Other common names: Livornese Chicken
The Leghorn Chicken originated in Tuscany, Italy and were first exported to the United States in 1852, and then to England in 1870.
According to the American Livestock Breeds Conservancy (ALBC), "Leghorns are active, even ambitious chickens. On range they are splendid foragers and small eaters. The breed is prolific, highly fertile, and hardy. Leghorn chickens lay very large numbers of white eggs – in fact, they lay as well or better than other breeds. It is the combination of hardiness, rate-of-lay, and small appetite that about 1870 turned American poultrymen’s heads and won the Leghorn chicken lasting popularity."
The standard sized Leghorn Chicken is the most popular commercial egg producer in the United States, and in many other countries around the world.
Types: Bantam, Largefowl
Varieties (Single Comb & Rosecomb): Barred, Black, Black Tailed Red, Buff, Columbian, Dark Brown, Gold, Light Brown, Silver, Mille Fluer, White
Uses: Eggs, Ornamental
Bantam: 22 - 26 oz
Largefowl: 4.5 - 6 lbs
Personality: Energetic, alert and afraid of any sudden noise or movement.
Broody: Rarely, occurs with non-white varieties.
Preferred climate: Single Combed Leghorns prefer warm climates. Rosecombs are suitable for any.
Handles confinement: Yes
Egg production: Excellent (5/week)
Egg color: White
Egg size: Extra Large
What else you should know:
The appearance of the Leghorn has a lot to do with which country it is bred in. In the UK, Leghorns are larger, have higher posture, and are only recognized in the color white. In the USA, Leghorns are a bit smaller, and can be productive animals as well as ornamental.
Leghorns are excellent layers, and should be provided with a diet that has sufficient calcium levels. If your feed is not providing enough calcium, consider adding oyster shells to your hens diets. Hens will lay well for their first year, and are often replaced afterwards.
crisp white egg, free range, egg laying maniacs, commercial egg ventures, fantastic egg production
awful meat chickens, flighty, poor nesters, avoid human contact, nervous birds, Leghorn roosters
quick maturity, voracious eaters, fast weight gain, nearly allyearround egg
"Have you ever had a chicken that refuses to stay in the area you create for them? We have plenty of field space for our chickens, but given the change, they will find any spot in our fence they can fit into and escape to the yard....to the porch...and into the cat house. They peck at the cat food, sit in the bird bath, and then sneak back in to their home each night. Then, the egg count was getting low. It didn't make any sense. Why would they stop laying eggs? Then, much to our surprise, we found the missing eggs.....IN THE CAT HOUSE! Yes, many of the chickens, and all different breeds, were sneaking into the cat house to lay their eggs instead of doing it in their lovely home! Let's just say the spot in the fence was quickly fixed and they've gone back to laying eggs in the appropriate places! Having chickens has been nothing but entertainment! I hardly remember life before chickens, and I really think everyone should have a chicken, at least once in their life. Leghorns are known for being nervous but ours seems to be content....if yours is nervous, maybe give it a cat house to lay eggs in! ."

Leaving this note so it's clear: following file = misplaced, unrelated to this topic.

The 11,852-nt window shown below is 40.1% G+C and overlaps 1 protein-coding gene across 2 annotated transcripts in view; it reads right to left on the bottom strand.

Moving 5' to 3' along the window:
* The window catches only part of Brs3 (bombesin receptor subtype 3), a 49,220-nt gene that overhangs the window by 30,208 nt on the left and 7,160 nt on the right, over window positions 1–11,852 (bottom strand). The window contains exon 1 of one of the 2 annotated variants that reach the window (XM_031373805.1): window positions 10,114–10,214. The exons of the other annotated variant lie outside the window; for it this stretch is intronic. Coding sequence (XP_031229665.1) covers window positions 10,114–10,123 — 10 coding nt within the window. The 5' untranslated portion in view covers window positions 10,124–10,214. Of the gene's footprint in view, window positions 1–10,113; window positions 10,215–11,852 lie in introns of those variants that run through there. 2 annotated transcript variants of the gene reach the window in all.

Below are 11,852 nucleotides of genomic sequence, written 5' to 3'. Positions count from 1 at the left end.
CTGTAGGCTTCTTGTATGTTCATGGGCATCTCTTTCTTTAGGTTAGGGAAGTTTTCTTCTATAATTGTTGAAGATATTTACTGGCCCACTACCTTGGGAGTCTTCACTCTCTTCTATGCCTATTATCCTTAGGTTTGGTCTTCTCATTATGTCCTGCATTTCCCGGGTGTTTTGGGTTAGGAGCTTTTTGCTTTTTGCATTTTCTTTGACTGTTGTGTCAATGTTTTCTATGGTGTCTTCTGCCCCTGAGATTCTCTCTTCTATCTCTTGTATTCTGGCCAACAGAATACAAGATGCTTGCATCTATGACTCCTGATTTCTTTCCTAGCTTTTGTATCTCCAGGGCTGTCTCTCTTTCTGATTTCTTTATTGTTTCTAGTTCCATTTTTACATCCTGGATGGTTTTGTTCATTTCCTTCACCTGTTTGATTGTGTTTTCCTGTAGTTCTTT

From cheezysmilegal Feb 16 2017 3:20PM
"I was very satisfied with my flock of White Leghorn chickens. Although they have a reputation of being flighty, this was not my experience at all. My flock was social and showed no signs of aggressiveness toward me or other animals.<br><br>They are a smaller bodied chicken, so they aren't good for meat production, but they are one of the best egg laying breeds there are. They also start laying earlier than most; as early as 4-1/2 months of age. <br><br>White Leghorns require less food, since they are smaller than a lot of other breeds. This equates to better egg production for less feed costs. They lay medium/large to jumbo white eggs. <br><br>As long as plenty of water is provided, they can take the heat of summer. They can also survive winters down to -10 F. as long as they have a snug, secure hen house that's free of drafts.<br><br>Even though they love to forage, they also do well when confined 100% of the time to a coop and fenced chicken yard. For individuals only interested in egg production, I highly recommend White Leghorns.."
From katsglass Jul 21 2015 2:55PM
"The leghorn chicken is a light weight flighty chicken. They aren't particularly good at foraging and they aren't a good looking bird. <br>They are good egg layers often laying 250-300 eggs a year. The lay white eggs. White eggs are the exact same as brown eggs except for the pigment in the egg shell. Nutrition wise they are exactly the same but consumers believe that brown eggs are superior. <br>Because most consumers want brown eggs these birds have no value in a small farm. Leghorns are decent for a small backyard flock because they lay a lot of eggs and are someone elusive to predators. They also aren't good as a pet because they are very skiddish and flighty.."
From Drhunt20 Sep 25 2015 3:46PM